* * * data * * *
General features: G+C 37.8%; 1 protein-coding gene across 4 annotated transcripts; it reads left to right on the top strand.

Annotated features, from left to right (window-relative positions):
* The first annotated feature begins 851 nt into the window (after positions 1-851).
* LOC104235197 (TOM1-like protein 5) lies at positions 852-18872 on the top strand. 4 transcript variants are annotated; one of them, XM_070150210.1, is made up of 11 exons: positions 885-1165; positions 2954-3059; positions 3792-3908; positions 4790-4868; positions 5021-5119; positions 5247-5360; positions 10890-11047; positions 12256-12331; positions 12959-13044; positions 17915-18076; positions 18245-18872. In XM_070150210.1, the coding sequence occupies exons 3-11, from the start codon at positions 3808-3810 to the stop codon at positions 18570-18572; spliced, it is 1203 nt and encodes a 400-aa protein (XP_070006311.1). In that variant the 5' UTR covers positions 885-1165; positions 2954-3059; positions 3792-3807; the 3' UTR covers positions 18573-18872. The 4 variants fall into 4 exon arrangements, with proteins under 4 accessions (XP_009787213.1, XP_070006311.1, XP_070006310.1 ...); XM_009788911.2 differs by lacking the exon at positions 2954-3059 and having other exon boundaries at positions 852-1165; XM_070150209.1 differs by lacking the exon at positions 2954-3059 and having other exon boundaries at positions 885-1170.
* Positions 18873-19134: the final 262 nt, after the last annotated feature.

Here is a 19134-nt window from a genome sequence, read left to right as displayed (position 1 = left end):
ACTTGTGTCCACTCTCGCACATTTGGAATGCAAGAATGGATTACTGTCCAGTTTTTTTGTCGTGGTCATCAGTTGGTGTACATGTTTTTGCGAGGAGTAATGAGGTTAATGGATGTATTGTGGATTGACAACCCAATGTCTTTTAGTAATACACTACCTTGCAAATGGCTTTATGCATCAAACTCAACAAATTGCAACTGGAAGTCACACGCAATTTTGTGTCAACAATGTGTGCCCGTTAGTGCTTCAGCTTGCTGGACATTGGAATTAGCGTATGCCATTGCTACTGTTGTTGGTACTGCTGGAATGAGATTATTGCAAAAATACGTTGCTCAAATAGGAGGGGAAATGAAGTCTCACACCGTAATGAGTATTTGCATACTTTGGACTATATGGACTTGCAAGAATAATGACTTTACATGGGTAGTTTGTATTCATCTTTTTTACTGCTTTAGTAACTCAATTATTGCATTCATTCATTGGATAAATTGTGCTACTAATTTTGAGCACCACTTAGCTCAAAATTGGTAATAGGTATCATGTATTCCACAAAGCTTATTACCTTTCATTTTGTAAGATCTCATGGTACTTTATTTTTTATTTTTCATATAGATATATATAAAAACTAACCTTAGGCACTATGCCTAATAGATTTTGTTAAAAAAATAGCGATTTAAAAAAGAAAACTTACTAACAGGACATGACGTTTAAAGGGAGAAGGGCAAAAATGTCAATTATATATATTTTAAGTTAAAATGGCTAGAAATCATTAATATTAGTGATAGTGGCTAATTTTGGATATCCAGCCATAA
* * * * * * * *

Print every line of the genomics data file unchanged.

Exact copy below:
General features: G+C 37.8%; 1 protein-coding gene across 4 annotated transcripts; it reads left to right on the top strand.

Annotated features, from left to right (window-relative positions):
* The first annotated feature begins 851 nt into the window (after positions 1-851).
* LOC104235197 (TOM1-like protein 5) lies at positions 852-18872 on the top strand. 4 transcript variants are annotated; one of them, XM_070150210.1, is made up of 11 exons: positions 885-1165; positions 2954-3059; positions 3792-3908; positions 4790-4868; positions 5021-5119; positions 5247-5360; positions 10890-11047; positions 12256-12331; positions 12959-13044; positions 17915-18076; positions 18245-18872. In XM_070150210.1, the coding sequence occupies exons 3-11, from the start codon at positions 3808-3810 to the stop codon at positions 18570-18572; spliced, it is 1203 nt and encodes a 400-aa protein (XP_070006311.1). In that variant the 5' UTR covers positions 885-1165; positions 2954-3059; positions 3792-3807; the 3' UTR covers positions 18573-18872. The 4 variants fall into 4 exon arrangements, with proteins under 4 accessions (XP_009787213.1, XP_070006311.1, XP_070006310.1 ...); XM_009788911.2 differs by lacking the exon at positions 2954-3059 and having other exon boundaries at positions 852-1165; XM_070150209.1 differs by lacking the exon at positions 2954-3059 and having other exon boundaries at positions 885-1170.
* Positions 18873-19134: the final 262 nt, after the last annotated feature.

Here is a 19134-nt window from a genome sequence, read left to right as displayed (position 1 = left end):
ACTTGTGTCCACTCTCGCACATTTGGAATGCAAGAATGGATTACTGTCCAGTTTTTTTGTCGTGGTCATCAGTTGGTGTACATGTTTTTGCGAGGAGTAATGAGGTTAATGGATGTATTGTGGATTGACAACCCAATGTCTTTTAGTAATACACTACCTTGCAAATGGCTTTATGCATCAAACTCAACAAATTGCAACTGGAAGTCACACGCAATTTTGTGTCAACAATGTGTGCCCGTTAGTGCTTCAGCTTGCTGGACATTGGAATTAGCGTATGCCATTGCTACTGTTGTTGGTACTGCTGGAATGAGATTATTGCAAAAATACGTTGCTCAAATAGGAGGGGAAATGAAGTCTCACACCGTAATGAGTATTTGCATACTTTGGACTATATGGACTTGCAAGAATAATGACTTTACATGGGTAGTTTGTATTCATCTTTTTTACTGCTTTAGTAACTCAATTATTGCATTCATTCATTGGATAAATTGTGCTACTAATTTTGAGCACCACTTAGCTCAAAATTGGTAATAGGTATCATGTATTCCACAAAGCTTATTACCTTTCATTTTGTAAGATCTCATGGTACTTTATTTTTTATTTTTCATATAGATATATATAAAAACTAACCTTAGGCACTATGCCTAATAGATTTTGTTAAAAAAATAGCGATTTAAAAAAGAAAACTTACTAACAGGACATGACGTTTAAAGGGAGAAGGGCAAAAATGTCAATTATATATATTTTAAGTTAAAATGGCTAGAAATCATTAATATTAGTGATAGTGGCTAATTTTGGATATCCAGCCATAA